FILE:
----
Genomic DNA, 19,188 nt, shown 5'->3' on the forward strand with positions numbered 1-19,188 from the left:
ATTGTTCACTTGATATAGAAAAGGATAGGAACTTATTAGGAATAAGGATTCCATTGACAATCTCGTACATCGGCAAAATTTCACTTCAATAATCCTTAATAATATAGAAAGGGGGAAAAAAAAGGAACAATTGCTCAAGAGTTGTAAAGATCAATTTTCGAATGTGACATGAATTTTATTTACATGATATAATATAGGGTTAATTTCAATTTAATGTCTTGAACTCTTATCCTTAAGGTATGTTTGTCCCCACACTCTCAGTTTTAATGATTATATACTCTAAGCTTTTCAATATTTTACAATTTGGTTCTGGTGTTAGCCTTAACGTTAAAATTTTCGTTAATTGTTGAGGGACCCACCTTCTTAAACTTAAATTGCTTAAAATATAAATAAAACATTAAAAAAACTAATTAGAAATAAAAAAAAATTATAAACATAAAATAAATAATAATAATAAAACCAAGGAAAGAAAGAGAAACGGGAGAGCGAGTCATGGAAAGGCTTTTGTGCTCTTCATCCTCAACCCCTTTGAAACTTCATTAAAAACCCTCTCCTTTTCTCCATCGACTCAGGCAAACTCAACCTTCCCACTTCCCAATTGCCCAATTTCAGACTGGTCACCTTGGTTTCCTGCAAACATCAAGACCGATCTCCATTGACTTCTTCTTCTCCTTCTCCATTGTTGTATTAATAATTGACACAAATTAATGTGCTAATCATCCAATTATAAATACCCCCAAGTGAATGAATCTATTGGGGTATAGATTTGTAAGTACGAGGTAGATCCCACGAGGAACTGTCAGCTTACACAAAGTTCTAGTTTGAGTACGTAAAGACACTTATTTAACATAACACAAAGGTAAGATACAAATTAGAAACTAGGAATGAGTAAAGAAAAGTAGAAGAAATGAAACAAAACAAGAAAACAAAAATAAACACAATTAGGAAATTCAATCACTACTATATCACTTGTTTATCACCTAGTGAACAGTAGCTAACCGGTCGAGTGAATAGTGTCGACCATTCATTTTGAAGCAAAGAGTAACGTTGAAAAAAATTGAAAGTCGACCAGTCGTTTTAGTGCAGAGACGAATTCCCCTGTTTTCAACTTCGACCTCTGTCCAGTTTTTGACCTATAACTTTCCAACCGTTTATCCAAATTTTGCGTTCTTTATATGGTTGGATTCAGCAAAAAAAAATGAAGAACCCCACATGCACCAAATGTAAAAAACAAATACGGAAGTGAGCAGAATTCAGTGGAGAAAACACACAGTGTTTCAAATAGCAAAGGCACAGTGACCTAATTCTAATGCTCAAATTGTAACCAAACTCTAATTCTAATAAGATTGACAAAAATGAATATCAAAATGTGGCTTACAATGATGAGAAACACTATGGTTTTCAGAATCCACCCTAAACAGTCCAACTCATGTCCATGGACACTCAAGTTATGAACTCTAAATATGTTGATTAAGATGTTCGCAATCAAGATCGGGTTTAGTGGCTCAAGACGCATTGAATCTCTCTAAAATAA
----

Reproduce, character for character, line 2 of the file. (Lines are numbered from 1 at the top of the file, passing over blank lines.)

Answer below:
ATTGTTCACTTGATATAGAAAAGGATAGGAACTTATTAGGAATAAGGATTCCATTGACAATCTCGTACATCGGCAAAATTTCACTTCAATAATCCTTAATAATATAGAAAGGGGGAAAAAAAAGGAACAATTGCTCAAGAGTTGTAAAGATCAATTTTCGAATGTGACATGAATTTTATTTACATGATATAATATAGGGTTAATTTCAATTTAATGTCTTGAACTCTTATCCTTAAGGTATGTTTGTCCCCACACTCTCAGTTTTAATGATTATATACTCTAAGCTTTTCAATATTTTACAATTTGGTTCTGGTGTTAGCCTTAACGTTAAAATTTTCGTTAATTGTTGAGGGACCCACCTTCTTAAACTTAAATTGCTTAAAATATAAATAAAACATTAAAAAAACTAATTAGAAATAAAAAAAAATTATAAACATAAAATAAATAATAATAATAAAACCAAGGAAAGAAAGAGAAACGGGAGAGCGAGTCATGGAAAGGCTTTTGTGCTCTTCATCCTCAACCCCTTTGAAACTTCATTAAAAACCCTCTCCTTTTCTCCATCGACTCAGGCAAACTCAACCTTCCCACTTCCCAATTGCCCAATTTCAGACTGGTCACCTTGGTTTCCTGCAAACATCAAGACCGATCTCCATTGACTTCTTCTTCTCCTTCTCCATTGTTGTATTAATAATTGACACAAATTAATGTGCTAATCATCCAATTATAAATACCCCCAAGTGAATGAATCTATTGGGGTATAGATTTGTAAGTACGAGGTAGATCCCACGAGGAACTGTCAGCTTACACAAAGTTCTAGTTTGAGTACGTAAAGACACTTATTTAACATAACACAAAGGTAAGATACAAATTAGAAACTAGGAATGAGTAAAGAAAAGTAGAAGAAATGAAACAAAACAAGAAAACAAAAATAAACACAATTAGGAAATTCAATCACTACTATATCACTTGTTTATCACCTAGTGAACAGTAGCTAACCGGTCGAGTGAATAGTGTCGACCATTCATTTTGAAGCAAAGAGTAACGTTGAAAAAAATTGAAAGTCGACCAGTCGTTTTAGTGCAGAGACGAATTCCCCTGTTTTCAACTTCGACCTCTGTCCAGTTTTTGACCTATAACTTTCCAACCGTTTATCCAAATTTTGCGTTCTTTATATGGTTGGATTCAGCAAAAAAAAATGAAGAACCCCACATGCACCAAATGTAAAAAACAAATACGGAAGTGAGCAGAATTCAGTGGAGAAAACACACAGTGTTTCAAATAGCAAAGGCACAGTGACCTAATTCTAATGCTCAAATTGTAACCAAACTCTAATTCTAATAAGATTGACAAAAATGAATATCAAAATGTGGCTTACAATGATGAGAAACACTATGGTTTTCAGAATCCACCCTAAACAGTCCAACTCATGTCCATGGACACTCAAGTTATGAACTCTAAATATGTTGATTAAGATGTTCGCAATCAAGATCGGGTTTAGTGGCTCAAGACGCATTGAATCTCTCTAAAATAA